hecto 
h 
10^{2} 
deca 
da 
10^{1} 
deci 
d 
10^{−1} 
centi 
c 
10^{−2} 
milli 
m 
10^{−3} 
micro 
μ 
10^{−6} 
nano 
n 
10^{−9} 
pico 
p 
10^{−12} 
femto 
f 
10^{−15} 
atto 
a 
10^{−18} 
zepto 
z 
10^{−21} 
yocto 
y 
10^{−24} 
PREFIXES FOR NOMENCLATURE
Prefix 
Multiplier 

hemi 
1/2 
mono 
1 
di, bi, bis 
2 
tri, tris 
3 
tetra 
4 
penta 
5 
hexa 
6 
hepta 
7 
octa 
8 
nona 
9 
deca 
10 
SYSTÈME INTERNATIONALE UNITS: SI UNITS
Property 
Symbol for property 
Dimension 
SI unit 
Symbol for unit 
Symbol in base units 

Length 
l, d 
L 
meter 
m 
m 
Mass 
m 
M 
kilogram 
kg 
kg 
Time 
t, τ 
T 
second 
s 
s 
Electric current 
I 
A 
ampere 
A 
A 
Temperature 
T 
Θ 
kelvin 
K 
K 
Amount of substance 
n 
N 
mole 
mol 
mol 
Luminous intensity 
I_{V} 
J 
candela 
cd 
cd 
Plane angle 
α 
– 
radian 
rad 
m m^{−1} 
Solid angle 
Ω 
– 
steradian 
sr 
m^{2} m^{−2} 
Area 
A 
L^{2} 
meters squared 
m^{2} 
m^{2} 
Volume 
V 
L^{3} 
meters cubed 
m^{3} 
m^{3} 
Volume 

L^{3} 
liter 
l or L 
10^{−3} m^{3} 
Frequency 
f 
T ^{−1} 
hertz 
Hz 
s^{−1} 
Radioactivity 

T ^{−1} 
becquerel 
Bq 
s^{−1} 
Rate, speed, velocity 
U, ν 
L T ^{−1} 
meters/second 
m s^{−1} 
m s^{−1} 
Angular velocity 
ω 
T ^{−1} 
radians/second 
rad s^{−1} 
m m^{−1} s^{−1} 
Acceleration 
a 
L T ^{−2} 
meters/second squared 
m s^{−2} 
m s^{−2} 
Molarity 
M 
N L^{−3} 
mol/liter 
M 
mol 10^{3} m^{−3} 
Density 
ρ 
M L^{−3} 
kilograms/meter cubed 
kg m^{−3} 
kg m^{−3} 
Concentration 
c 
M L^{−3} 
kilograms/liter 
kg L^{−1} 
kg 10^{3} m^{−3} 
Force, weight 
F, w 
M L T^{ −2} 
newton 
N 
kg m s^{−2} 
Pressure 
p 
M L^{−1} T ^{−2} 
pascal 
Pa; N m^{−2} 
kg m^{−1} s^{−2} 
Energy, work 
E, W 
M L^{2} T ^{−2} 
joule 
J; N m 
kg m^{2} s^{−2} 
Power 
P 
M L^{2} T ^{−3} 
watt 
W; J s^{−1} 
kg m^{2} s^{−3} 
Electrical charge 
Q 
T A 
coulomb 
C 
s A 
Electrical potential 
V 
M L^{2} T ^{−3} A^{−1} 
volt 
V; W A^{−1} 
kg m^{2} s^{−3} A^{−1} 
Electrical resistance 
R, Ω 
M L^{2} T ^{−3} A^{−2} 
ohm 
Ω; V A^{−1} 
kg m^{2} s^{−3} A^{−2} 
Electrical capacitance 
C 
M^{−1} L^{−2} T ^{4} A^{2} 
farad 
F; C V^{−1} 
kg^{−1} m^{−2} s^{4} A^{2} 
Electrical field strength 

M L T ^{−3} A^{−1} 
volts/meter 
V m^{−1} 
kg m s^{−3} A^{−1} 
Inductance 

M L^{2} T ^{−2} A^{−2} 
henry 
H; Wb A^{−1} 
kg m^{2} s^{−2} A^{−2}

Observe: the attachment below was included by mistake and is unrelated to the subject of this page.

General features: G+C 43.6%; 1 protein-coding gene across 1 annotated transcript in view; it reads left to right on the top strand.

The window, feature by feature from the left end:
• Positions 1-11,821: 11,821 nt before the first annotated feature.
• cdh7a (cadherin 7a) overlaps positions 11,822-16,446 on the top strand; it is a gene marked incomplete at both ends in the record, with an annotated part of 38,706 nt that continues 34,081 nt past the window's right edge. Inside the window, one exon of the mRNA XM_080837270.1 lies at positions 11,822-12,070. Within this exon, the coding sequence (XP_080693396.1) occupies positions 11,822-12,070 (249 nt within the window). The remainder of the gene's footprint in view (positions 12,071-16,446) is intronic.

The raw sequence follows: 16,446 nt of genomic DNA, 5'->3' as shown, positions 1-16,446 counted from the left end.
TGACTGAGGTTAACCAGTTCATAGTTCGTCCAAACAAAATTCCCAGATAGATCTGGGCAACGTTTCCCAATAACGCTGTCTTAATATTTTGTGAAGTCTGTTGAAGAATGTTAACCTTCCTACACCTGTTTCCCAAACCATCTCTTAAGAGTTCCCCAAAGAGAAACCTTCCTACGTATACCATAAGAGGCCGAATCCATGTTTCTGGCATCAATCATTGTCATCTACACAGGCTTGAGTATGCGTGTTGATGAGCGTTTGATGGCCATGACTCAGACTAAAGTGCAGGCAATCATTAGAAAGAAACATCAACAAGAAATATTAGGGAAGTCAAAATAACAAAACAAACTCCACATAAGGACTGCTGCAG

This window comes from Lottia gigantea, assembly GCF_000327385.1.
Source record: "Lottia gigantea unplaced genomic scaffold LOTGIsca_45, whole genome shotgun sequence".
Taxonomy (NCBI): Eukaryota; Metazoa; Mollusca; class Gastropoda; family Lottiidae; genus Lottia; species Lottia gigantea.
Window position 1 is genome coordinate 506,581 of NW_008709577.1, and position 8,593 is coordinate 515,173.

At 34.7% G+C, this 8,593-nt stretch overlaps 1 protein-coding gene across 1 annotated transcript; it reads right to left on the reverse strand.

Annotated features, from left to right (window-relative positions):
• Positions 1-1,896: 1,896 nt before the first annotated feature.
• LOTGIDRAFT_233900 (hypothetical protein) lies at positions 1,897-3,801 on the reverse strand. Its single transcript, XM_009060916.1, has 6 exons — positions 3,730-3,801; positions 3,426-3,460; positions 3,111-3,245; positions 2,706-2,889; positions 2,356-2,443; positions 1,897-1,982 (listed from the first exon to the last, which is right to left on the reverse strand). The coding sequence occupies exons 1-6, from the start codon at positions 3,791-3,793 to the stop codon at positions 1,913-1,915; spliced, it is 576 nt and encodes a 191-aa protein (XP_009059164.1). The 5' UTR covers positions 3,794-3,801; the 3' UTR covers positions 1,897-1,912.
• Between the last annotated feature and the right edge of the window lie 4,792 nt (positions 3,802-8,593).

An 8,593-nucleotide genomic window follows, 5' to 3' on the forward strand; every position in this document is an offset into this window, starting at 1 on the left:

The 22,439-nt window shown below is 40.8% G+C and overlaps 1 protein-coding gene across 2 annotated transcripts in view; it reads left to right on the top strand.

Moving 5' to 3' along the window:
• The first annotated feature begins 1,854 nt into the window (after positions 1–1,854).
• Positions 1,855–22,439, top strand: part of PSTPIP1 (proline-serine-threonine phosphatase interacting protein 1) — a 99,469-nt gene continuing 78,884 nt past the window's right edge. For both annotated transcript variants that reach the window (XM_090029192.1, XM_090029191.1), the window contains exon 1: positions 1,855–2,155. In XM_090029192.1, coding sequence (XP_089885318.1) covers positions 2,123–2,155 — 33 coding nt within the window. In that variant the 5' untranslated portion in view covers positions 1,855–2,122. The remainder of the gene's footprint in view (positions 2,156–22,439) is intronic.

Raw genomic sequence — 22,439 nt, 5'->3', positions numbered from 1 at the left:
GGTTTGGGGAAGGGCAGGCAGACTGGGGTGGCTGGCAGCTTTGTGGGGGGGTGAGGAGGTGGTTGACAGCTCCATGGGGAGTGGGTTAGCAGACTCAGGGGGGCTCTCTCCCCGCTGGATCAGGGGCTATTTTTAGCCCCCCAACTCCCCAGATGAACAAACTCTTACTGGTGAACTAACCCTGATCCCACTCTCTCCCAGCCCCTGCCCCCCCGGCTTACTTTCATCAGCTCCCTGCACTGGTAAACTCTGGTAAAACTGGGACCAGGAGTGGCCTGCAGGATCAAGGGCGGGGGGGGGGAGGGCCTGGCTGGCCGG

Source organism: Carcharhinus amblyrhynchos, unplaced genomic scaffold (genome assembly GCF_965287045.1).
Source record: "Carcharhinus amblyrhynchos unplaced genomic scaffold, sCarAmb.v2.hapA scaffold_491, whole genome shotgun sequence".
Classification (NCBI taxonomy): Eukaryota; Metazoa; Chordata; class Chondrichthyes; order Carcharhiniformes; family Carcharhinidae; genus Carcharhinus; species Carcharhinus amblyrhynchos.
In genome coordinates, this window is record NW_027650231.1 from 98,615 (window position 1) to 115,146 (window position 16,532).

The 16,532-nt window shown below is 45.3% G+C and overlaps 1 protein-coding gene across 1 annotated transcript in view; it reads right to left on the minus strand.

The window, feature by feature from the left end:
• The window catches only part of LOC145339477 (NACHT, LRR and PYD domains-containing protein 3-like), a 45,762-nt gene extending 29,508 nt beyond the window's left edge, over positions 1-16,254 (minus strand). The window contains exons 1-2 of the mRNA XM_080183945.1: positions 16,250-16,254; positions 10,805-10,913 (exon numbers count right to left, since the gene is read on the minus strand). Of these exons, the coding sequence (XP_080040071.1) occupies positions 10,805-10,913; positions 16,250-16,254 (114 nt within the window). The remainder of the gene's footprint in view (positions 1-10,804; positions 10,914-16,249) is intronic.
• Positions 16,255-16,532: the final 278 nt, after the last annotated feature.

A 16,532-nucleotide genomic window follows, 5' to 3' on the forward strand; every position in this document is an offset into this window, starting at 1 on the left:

Conductance 

M^{−1} L^{−2} T^{3} A^{2} 
siemen 
S; A V^{−1} 
kg^{−1} m^{−2} s^{3} A^{2} 
Flux density 

MT ^{−2} A^{−1} 
tesla 
T; Wb m^{−2} 
kg s^{−2} A^{−1} 
Magnetic flux 

M L^{2} T ^{−2} A^{−1} 
weber 
Wb, V s 
kg s^{−2} A^{−1} m^{2} 
Luminous flux 

J 
lumen 
lm; cd sr 
cd 
Illuminance 

L^{−2} J 
lux 
lx; lm m^{−2} 
m^{−2} cd 
Luminance 

L^{−2} J 
candelas/meter squared 
cd m^{−2} 
m^{−2} cd 
Heat capacity/entropy 
S 
M L^{2} T ^{−2} Θ^{−1} 
joules/kelvin 
J K^{−1} 
kg m^{2} s^{−2} K^{−1} 
Specific entropy 

L^{2} T ^{−2} Θ^{−1} 
joules/kilogram kelvin 
J kg^{−1} K^{−1} 
m^{2} s^{−2} K^{−1} 
Thermal conductivity 

M L T ^{−3} Θ^{−1} 
watts/meter kelvin 
W kg^{−1} K^{−1} 
kg m s^{−3} K^{−1} 
The seven fundamental units (SI base units) are assumed to be mutually independent; that is, none of the base units can be constructed by arranging any of the others. The fundamental units are shown in boldface letters.
OTHER UNITS
Property 
Symbol for property 
Dimensions 
Other unit 
Symbol for unit 
To convert to SI 

Plane angle 
θ, α 

degree 
° 
rad = degrees ÷ 57.3 
Mass 
m 
M 
dalton 
D 
kg = D ÷ (6.022142 × 10^{26}) 
Temperature 
T 
Θ 
degree Celsius 
°C 
K = °C + 273.15 
Temperature 
T 
Θ 
degree Fahrenheit 
°F 
K = (5/9)°F + 255.37 
Area 
A 
L^{2} 
hectare 
ha 
m^{2} = 0.0001 ha 
Volume 
V 
L^{3} 
cubic cm 
cc 
mL = cc 
Force 
F 
M L T ^{−2} 
dyne 
dyn 
N = 105 dyne 
Pressure 
p 
M L^{−1} T ^{−2} 
atmosphere 
atm 
Pa = 9.86926 × 10^{−6} atm 
Energy, work 
E, W 
M L^{2} T ^{−2} 
calorie 
cal 
J = 0.239 cal 
Energy, work 
E, W 
M L^{2} T ^{−2} 
erg 
erg 
J = 107 erg